At Lionstone Development, we have a lot of exciting projects in the works so I am always on call, and my family has other business ventures abroad that need my attention as well. It’s a 24/7 job! However, I maximize my time as best as possible, such as conducting conference calls while in the car, and I have a great team around me to support all of our endeavors. It’s incredibly important to take personal time to avoid burnout, and to find hobbies or activities that take the stress of the day away. For me, my release is music, and I make a point to play guitar as much as I can and compose songs when inspiration strikes. I am also rehearsing and planning concerts with my band, Pampa y La Via. However, what really balances me out is spending time and exploring the far reaches of the world with my wife and children.
Diego Lowenstein, CEO, Lionstone Development
In a recent discussion with a group of my peers, we all concluded that the concept of a work/life balance is outmoded. It’s really more about managing a life where the personal and business overlap continuously. Business gets generated via personal relationships, which means you spend time getting to know each other. Business development occurs over meals and at social events where you’re able to foster a sincere interest in the well-being of your business partner. The easiest way to avoid burnout is by having fun every day. I’ve found you have more fun when you build upon common personal interests you have with clients and work colleagues.
Jay Pelham, president, TotalBank
Typically, I work an 11-12 hour day. In a university setting, we have student events occurring throughout the evenings and weekends, so I may attend those as well. I surround myself with a team of very capable and caring people that can represent me when I cannot be present and need to take the time off. However, I am grateful to be in higher education because I know when I need to take time off to be with family, I can take that time, especially the extended time off during the holidays. My personal commitment has been to reserve Sundays for family time and some Fridays as well, so I often say no to respect that time.
Larry Rice, president, Johnson & Wales University North Miami Campus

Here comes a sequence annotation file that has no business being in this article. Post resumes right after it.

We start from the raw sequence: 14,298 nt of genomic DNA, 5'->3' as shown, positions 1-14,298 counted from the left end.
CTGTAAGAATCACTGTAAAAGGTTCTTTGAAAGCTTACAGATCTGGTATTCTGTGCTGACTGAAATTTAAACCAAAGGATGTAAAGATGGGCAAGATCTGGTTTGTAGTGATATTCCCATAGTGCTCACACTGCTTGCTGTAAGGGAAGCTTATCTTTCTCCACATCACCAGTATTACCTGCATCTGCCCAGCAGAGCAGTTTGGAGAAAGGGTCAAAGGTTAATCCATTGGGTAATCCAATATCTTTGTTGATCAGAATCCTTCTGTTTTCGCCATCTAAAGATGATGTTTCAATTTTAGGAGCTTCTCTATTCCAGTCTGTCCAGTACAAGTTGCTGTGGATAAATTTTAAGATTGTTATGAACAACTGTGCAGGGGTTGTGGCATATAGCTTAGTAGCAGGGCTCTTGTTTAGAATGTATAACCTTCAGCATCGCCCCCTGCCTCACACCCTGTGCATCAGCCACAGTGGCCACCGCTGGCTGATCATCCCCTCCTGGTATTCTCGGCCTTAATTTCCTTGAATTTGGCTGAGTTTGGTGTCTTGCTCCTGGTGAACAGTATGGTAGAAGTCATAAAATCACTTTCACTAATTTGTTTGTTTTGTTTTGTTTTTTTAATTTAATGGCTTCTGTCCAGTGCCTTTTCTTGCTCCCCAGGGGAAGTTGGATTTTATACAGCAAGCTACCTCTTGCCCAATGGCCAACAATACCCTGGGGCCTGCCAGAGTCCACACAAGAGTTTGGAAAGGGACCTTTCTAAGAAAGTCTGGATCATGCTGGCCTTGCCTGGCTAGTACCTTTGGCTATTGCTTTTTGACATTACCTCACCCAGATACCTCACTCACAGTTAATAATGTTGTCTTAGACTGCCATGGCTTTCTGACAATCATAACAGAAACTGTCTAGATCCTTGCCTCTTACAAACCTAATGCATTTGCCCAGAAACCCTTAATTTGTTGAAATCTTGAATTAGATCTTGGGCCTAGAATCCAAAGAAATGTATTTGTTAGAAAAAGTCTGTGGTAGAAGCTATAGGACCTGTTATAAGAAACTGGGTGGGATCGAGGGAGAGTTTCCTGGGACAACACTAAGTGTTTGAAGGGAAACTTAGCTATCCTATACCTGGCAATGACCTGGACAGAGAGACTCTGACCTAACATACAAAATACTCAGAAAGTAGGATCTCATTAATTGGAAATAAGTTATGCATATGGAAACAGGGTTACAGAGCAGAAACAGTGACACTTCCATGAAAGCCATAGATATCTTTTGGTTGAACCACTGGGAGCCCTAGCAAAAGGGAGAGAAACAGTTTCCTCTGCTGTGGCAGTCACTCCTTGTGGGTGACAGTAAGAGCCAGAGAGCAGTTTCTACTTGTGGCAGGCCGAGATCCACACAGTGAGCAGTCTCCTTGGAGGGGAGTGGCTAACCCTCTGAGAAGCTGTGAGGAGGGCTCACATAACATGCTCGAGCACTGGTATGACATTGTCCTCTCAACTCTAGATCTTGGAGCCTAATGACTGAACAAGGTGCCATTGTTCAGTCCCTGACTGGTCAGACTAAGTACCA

I usually work about 50 hours a week, and avoid burnout by developing the people under me at JAE Restaurant Group and giving them responsibility with the authority to make decisions on their own. Not micromanaging your business is a huge step to avoiding burnout and building a long-term organization for the future.
Eddie Rodriguez, CEO, JAE Restaurant Group
My hours vary, but I usually put in between 50 and 60 hours per week. Sometimes I’m in the office or sometimes I am at a contributor’s place. My favorite place to be is visiting one of the five Boys & Girls Clubs. Visiting the clubs and talking to the children helps me avoid burnout. They are always cheerful. They keep me focused and help me remember that all my hard work directly benefits them.
Alex Rodriguez-Roig, president, Boys & Girls Clubs of Miami-Dade
I (along with my senior team) generally work six days a week. My family understands that sacrifices need to be made given my current role. Notwithstanding, I’ve found that starting work earlier on both weekdays and weekends preserves more time with my wife and kids.
Vincent Signorello, president and CEO, Florida East Coast Industries
When I’m not on an airplane or attending a conference, I try to keep my office hours to a 9 a.m.-6 p.m. day, but do find myself back online in the evenings and certainly over the weekends. An occasional three-day weekend holiday helps me rejuvenate and not burn out, as do playing tennis, watching movies and reading.
John Tanzella, president and CEO, International Gay & Lesbian Travel Association
At Singer Xenos, we often like to see what is trending with world-wide equity markets. I’m generally up by 4:30 a.m. looking at markets around the world. Then start my day by 6 a.m. My day really doesn’t end due to client emails and investment research issues. We are very information/news driven. What I do to avoid burnout is exotic travel and focus on spending weekend time with my family. But burnout is very real, and I’ve experienced it. Last year, I took a sabbatical to India on the 25th anniversary at my firm. That was life-changing. I plan to do this more regularly in the future.
Faith Read Xenos, co-founding partner, Singer Xenos
The Miami Herald CEO Roundtable is a weekly feature that appears in Business Monday of the Miami Herald. Recent questions have included: